“Perhaps she wouldn’t like to do that sort of thing.”
“What sort of thing? What’s wrong with it?” Dicky asked belligerently. “Oh, you mean figure posing! She wouldn’t have to do that at all if she didn’t want to. Plenty of good nudes. It’s the intangible, high-bred look and ability to wear clothes well that’s hard to get.”
We had walked past the unpainted little shack that but for the word “Marvin” in large letters painted across one end of it would never have been taken for a railroad station. Without looking where we were going we found ourselves in front of an immense poster on a large board back of the station. The letters upon it were visible yards away.
“Marvin,” it read, “the prettiest, quaintest village on the south shore. Please don’t judge the town by the station.”
He took my arm and turned me away from the billboard toward a wide, dusty road winding away from the station to the eastward.
“But, Dicky,” I protested. “I thought you wanted to see about securing that girl as a model.”
“Oh, that can wait,” said Dicky carelessly.
My heart sang as I slipped my arm in Dicky’s. It was going to be an enjoyable day after all.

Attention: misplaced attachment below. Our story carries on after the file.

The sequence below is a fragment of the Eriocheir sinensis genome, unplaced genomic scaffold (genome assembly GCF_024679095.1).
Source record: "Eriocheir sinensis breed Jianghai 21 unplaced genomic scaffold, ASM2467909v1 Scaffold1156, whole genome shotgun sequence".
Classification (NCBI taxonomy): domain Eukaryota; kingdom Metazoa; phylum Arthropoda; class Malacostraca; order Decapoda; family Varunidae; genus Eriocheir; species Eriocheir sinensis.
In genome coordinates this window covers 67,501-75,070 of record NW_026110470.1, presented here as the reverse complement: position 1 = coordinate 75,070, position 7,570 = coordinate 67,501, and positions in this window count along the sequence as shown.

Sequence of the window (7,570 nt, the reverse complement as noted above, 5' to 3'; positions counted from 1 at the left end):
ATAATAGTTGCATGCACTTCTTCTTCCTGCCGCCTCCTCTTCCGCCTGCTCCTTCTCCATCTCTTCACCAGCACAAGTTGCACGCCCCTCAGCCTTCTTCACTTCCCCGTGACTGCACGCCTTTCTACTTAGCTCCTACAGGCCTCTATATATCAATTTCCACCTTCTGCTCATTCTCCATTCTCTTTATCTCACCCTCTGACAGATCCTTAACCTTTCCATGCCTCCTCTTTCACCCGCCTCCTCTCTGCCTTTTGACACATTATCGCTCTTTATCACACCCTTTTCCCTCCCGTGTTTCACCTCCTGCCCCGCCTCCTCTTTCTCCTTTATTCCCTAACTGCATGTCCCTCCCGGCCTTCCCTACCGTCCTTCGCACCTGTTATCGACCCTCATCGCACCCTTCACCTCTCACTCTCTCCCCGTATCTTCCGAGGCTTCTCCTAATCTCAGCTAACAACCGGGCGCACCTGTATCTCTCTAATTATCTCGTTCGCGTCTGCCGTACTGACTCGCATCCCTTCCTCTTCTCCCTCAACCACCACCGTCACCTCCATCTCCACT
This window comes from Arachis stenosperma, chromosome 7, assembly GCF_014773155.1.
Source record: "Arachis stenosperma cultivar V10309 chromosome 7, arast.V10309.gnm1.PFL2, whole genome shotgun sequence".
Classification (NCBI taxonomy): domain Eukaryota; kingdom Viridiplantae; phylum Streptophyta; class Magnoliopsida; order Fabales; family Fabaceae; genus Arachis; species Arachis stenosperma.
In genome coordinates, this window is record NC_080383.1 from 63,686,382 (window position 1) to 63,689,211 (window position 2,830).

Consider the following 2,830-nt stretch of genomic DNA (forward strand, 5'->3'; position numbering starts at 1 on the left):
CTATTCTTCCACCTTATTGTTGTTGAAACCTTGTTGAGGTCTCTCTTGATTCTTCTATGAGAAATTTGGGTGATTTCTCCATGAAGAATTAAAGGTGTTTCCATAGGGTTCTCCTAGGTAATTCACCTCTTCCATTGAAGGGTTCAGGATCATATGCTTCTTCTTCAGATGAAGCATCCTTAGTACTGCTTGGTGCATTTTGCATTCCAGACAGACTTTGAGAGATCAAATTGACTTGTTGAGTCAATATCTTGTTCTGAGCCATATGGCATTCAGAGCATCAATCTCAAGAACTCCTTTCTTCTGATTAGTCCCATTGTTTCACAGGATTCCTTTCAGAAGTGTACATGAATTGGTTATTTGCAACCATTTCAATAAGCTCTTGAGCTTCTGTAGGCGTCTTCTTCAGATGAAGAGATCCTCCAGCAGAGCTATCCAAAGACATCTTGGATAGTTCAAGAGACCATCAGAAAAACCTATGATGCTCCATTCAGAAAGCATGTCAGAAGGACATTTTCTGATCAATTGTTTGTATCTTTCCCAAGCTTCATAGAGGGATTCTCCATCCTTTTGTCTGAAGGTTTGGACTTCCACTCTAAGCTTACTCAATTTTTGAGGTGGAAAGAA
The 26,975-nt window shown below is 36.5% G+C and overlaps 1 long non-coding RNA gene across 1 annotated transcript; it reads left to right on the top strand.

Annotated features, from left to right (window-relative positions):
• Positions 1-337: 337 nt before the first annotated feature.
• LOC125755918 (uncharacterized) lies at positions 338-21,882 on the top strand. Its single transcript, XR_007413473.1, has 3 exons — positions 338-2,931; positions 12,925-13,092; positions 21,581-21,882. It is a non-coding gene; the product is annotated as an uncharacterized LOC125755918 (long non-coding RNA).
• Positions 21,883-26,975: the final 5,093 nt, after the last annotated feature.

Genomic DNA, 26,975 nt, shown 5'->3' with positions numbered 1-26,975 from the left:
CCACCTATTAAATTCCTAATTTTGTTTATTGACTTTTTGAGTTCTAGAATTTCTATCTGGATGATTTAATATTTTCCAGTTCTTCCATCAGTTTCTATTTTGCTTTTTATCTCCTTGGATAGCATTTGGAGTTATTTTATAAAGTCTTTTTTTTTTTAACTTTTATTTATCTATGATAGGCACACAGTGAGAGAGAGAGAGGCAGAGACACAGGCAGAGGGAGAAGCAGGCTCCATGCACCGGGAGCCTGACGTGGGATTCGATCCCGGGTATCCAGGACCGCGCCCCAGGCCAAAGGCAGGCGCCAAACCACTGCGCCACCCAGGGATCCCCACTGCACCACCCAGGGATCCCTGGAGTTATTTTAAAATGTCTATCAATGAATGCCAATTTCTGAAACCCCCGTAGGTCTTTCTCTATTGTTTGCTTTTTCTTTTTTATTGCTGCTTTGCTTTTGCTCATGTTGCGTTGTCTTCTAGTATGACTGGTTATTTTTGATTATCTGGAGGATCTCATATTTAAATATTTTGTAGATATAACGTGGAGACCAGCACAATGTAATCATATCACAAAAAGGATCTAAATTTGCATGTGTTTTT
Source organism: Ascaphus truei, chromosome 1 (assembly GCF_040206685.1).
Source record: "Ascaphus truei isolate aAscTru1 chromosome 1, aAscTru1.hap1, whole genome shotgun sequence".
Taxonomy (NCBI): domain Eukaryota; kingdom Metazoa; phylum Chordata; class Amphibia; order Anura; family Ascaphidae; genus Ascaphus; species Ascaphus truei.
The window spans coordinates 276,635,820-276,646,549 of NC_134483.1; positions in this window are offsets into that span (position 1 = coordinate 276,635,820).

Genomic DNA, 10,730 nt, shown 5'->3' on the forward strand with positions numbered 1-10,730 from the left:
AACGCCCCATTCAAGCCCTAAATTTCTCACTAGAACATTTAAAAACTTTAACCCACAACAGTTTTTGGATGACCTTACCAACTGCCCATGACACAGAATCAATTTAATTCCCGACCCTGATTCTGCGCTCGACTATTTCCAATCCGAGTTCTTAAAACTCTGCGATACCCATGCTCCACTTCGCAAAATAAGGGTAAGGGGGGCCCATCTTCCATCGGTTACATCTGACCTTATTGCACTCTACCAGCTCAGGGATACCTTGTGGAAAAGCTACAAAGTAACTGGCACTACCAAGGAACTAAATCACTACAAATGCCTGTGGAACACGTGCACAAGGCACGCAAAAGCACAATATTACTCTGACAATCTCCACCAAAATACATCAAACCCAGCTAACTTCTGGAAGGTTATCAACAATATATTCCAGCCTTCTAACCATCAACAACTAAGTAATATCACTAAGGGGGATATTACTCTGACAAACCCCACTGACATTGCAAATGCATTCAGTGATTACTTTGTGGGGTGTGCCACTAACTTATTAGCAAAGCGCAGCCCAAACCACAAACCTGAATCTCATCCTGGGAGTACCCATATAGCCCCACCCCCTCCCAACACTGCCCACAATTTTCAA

“Grace by name and grace by nature”
“What’s the matter, Madge? Got a grouch or something?”
Dicky faced me in the old hall of the deserted Putnam Manor Inn, where we had expected to find warmth and food and the picturesqueness of a century back. Instead of these things we had found the place in the hands of a caretaker. Dicky had asked to go through the house on the pretence of wishing to rent it.
“I haven’t a bit of a grouch.” I tried to speak as cheerfully as I could, for I dreaded Dicky’s anger when I told him my feeling upon the subject of going over the house under false pretences. “But I don’t think it is right for us to go through the rooms. The woman wouldn’t have let us come in if you hadn’t said we wished to rent it. It’s deception, and I wish you wouldn’t insist upon my going any further. I can’t enjoy seeing the rooms at all.”
Dicky stared at me for a moment as if I were some specimen of humanity he had never seen before. Then he exploded.
“Another one of your scruples, eh? By Jove, I wonder where you keep them all. You’re always ready to trot one out just in time to spoil any little thing I’m trying to do for your pleasure or mine.”
“Please hush, Dicky,” I pleaded. I was afraid the woman in the next room would hear him, he spoke in such loud tones.
“I’ll hush when I get good and ready.” I longed to shake him, his tone and words were so much like those of a spoiled child. But he lowered his tone, nevertheless, and stood for a minute or two in sulky silence before the empty fireplace.
“Well! Come along,” he said at last. “I’m sure there is no pleasure to me in looking over this place. I’ve seen it often enough when old Forsman had it filled with colonial junk, and served the best meals to be found on Long Island. It’s like a coffin now to me. But I thought you might like to look it over, as you had never seen it. But for heaven’s sake let us respect your scruples!”